Happy Sunday! 

My apartment has felt like a revolving door lately — it's a four bedroom situation, but only two of have lived there since the lease began in June. Craigslist fun and flakiness meant we didn't finally get filled until this month — fortunately all with relatively normal people.

My most recent roommate is in her early 30s and moved to Boston from a rural-ish town a few hours away and most of her family and friends are in the Midwest anyway. Our paths don't cross too much except for the chitchat-over-cooking-dinner, but I was stunned when she said she had been going to different Meetups every Saturday so far this month and actually hung out with a couple folks from the group afterward. Meetup? You mean that website for "Minglers over 40" groups? And it's working out? 

Okay, maybe I wasn't that astonished. When I was interning in another state, I signed up for a few Meetups and even got to go on a free bar crawl with my roommate because of it (the crawl company wanted more people to leave them good Yelp reviews). Meetup's website actually has a lot of variety and filtering to find the recurring event that works for you. (No, I'm not paid to say that.) I was just surprised that she, newly transplanted to the area, was brave enough to try it from day one in a new town.

I did a little perusing of Meetup myself and discovered that it happened to be the seventh birthday of BABES: the Boston Area Beer Enthusiast Society, what the Boston Globe described in 2014 as "one of Boston's newest niche social groups":

"Karen Miller, 38, is a full-time mother of two from Somerville and works in retail at 10,000 Villages while her kids are in school. Jennifer Shell, 40, is a sewing instructor at the Stitch House in Dorchester. Klara Junker, 29, came to Boston from Sweden to study microbiology. And Nicole Labrecque, 36, is an oncology nurse at Brigham and Women’s Hospital.

Once a month, this diverse group of women meets up with others for an activity that’s traditionally associated with men: beer drinking."

How do you build a Meetup into a robust, inclusive, not lame-o event year after year? I reached out to BABES' founder and head Meetup organizer Kristen on how Meetup has worked for her.

Stay cozy out there. 🍻

Your friend,

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Christine: Can you tell me a bit about yourself — where you live, where most of your friends/family are, and how you decided BABES was something you wanted to do?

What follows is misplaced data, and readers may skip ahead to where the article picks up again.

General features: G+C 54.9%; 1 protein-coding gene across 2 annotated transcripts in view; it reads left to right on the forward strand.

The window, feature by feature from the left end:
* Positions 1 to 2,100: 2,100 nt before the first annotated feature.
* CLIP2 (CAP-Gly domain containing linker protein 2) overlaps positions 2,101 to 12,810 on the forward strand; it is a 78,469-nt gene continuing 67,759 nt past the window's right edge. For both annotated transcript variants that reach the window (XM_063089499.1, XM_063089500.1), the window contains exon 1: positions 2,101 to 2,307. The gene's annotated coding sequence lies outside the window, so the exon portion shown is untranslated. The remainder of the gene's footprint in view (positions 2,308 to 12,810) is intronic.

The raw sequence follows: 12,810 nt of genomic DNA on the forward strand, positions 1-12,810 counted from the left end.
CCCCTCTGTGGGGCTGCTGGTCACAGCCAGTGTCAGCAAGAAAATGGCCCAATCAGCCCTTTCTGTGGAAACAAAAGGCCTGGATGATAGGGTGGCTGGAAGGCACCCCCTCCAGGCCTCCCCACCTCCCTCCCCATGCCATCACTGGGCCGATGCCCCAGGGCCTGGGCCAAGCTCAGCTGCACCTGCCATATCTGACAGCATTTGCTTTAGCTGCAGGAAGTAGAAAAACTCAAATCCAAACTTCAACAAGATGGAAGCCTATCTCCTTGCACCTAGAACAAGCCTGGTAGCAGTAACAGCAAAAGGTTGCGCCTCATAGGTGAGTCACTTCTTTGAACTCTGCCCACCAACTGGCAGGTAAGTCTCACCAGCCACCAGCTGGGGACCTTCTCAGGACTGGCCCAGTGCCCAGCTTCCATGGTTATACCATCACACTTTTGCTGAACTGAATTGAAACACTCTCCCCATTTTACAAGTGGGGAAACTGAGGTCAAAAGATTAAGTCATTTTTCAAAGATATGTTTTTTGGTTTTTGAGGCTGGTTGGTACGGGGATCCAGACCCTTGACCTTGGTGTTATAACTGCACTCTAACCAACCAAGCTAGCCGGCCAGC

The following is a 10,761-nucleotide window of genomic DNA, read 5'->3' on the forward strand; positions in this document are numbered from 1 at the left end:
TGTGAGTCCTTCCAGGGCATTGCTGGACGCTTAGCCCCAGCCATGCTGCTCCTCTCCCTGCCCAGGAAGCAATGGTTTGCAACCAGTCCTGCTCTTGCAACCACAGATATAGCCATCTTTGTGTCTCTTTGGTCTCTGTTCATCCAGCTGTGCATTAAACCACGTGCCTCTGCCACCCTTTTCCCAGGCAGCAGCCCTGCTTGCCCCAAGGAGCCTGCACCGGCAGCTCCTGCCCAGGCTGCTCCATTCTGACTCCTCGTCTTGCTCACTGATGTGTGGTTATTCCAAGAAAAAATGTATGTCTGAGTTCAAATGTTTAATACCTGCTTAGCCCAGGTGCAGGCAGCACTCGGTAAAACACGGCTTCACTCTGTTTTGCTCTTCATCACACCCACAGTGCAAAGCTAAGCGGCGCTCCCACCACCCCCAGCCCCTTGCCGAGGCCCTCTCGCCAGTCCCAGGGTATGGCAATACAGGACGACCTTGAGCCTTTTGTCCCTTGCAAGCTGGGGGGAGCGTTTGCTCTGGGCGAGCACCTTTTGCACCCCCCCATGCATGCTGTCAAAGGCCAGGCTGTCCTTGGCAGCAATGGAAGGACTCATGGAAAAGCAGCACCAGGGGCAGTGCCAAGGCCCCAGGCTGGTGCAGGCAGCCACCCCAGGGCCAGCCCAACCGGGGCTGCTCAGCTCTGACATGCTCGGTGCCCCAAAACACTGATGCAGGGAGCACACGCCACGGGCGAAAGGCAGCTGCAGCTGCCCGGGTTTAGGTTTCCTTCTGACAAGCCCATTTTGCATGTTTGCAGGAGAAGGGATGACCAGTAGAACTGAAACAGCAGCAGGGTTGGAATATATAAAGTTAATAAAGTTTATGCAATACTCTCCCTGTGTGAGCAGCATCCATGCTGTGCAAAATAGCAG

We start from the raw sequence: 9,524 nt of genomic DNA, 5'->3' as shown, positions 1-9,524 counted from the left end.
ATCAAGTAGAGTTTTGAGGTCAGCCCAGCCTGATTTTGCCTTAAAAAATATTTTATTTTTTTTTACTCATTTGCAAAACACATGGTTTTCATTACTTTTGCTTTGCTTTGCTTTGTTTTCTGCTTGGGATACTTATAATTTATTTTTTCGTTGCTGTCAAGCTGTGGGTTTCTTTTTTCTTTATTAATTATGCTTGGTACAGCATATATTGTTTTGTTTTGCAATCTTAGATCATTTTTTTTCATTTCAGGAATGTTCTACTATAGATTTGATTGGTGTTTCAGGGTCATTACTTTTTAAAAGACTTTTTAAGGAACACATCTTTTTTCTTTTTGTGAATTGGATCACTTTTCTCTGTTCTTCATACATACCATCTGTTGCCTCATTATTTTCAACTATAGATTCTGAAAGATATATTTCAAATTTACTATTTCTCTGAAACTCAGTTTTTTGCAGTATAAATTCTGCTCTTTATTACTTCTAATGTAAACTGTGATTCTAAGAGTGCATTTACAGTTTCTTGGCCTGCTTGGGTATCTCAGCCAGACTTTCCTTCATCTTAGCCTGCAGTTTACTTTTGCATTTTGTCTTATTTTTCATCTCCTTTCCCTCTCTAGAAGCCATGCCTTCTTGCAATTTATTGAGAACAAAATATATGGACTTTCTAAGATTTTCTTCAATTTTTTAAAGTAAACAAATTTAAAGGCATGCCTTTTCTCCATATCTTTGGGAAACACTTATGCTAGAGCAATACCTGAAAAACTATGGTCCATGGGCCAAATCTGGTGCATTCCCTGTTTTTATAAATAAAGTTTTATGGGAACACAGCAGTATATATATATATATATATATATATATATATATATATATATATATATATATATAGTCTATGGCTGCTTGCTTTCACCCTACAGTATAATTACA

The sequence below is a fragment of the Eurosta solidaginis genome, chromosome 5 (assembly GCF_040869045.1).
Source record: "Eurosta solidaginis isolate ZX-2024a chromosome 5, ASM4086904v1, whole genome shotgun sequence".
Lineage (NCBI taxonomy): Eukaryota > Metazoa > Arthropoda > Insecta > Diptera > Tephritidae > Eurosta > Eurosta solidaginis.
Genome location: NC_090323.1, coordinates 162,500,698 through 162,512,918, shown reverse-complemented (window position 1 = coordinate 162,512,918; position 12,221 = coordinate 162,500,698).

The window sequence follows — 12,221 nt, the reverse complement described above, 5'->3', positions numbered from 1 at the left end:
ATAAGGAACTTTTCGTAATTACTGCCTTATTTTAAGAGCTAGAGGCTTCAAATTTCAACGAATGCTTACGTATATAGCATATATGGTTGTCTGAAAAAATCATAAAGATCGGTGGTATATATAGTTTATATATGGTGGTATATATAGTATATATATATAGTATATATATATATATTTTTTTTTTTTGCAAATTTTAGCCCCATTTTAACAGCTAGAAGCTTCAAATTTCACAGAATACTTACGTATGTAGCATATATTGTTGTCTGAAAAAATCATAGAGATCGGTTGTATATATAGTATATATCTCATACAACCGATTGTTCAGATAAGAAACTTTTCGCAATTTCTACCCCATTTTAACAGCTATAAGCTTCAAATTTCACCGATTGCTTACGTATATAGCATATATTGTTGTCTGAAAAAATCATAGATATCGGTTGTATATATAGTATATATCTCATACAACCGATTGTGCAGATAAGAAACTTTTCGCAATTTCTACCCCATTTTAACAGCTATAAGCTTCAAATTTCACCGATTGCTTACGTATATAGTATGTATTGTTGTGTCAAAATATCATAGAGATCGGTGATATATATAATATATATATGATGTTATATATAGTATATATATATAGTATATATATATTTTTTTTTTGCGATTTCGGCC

Kristen: I currently live in Western, Massachusetts. I have lived all over the country, so my friends and family are spread out around the U.S. and abroad. Before I moved to the Boston area (I started BABES 7 years ago when I lived in Cohasset, MA) I lived in Philadelphia. While in Philly I joined a women’s beer club called IPA (In Pursuit of Ales). When I moved up to Boston I decided to start my own women’s beer club.

Christine: What were the most intimidating and most exciting parts of building BABES?

Kristen: The most intimidating parts have been finding venues and also having good attendance at each event. Most of the events have between 20-25 people but often people don’t sign up till the last minute, which can be a bit nerve-racking.

The most exciting parts have been creating a community of women who enjoy beer. Many friendships and relationships have started because of BABES, which is pretty cool. It’s also been awesome to support the craft beer community in Boston, especially women in the beer industry.

Christine: Why organize it through Meetup instead of say, Facebook groups?

Kristen: I actually started first with a Facebook group, which still exists but I realized that not everyone is on Facebook so I also started a Meetup group. Additionally, I have an email list where people get information on upcoming events. The demographics of the BABES MeetUp are pretty similar to the Facebook group, women 25 – 35.

Christine: How have you been able to make friends through Meetups (either BABES or otherwise)? If you can share specific examples, that would be great! 

Kristen: I have made so many friends through BABES over the 7 years the group has been in existence. A number of these friends I have done separate beer/foodie trips with. It really has been a super supportive and wonderful community. I have also provided advice or connections to women looking to get involved in the beer industry.

Go sow: Challenge for the week. 

Peek at Meetups! Go check out what is available in your local area — or consider making your own. (If you don't do it, who will?)

Grow the Sow.

Zoom into the full map here.

Share Sown
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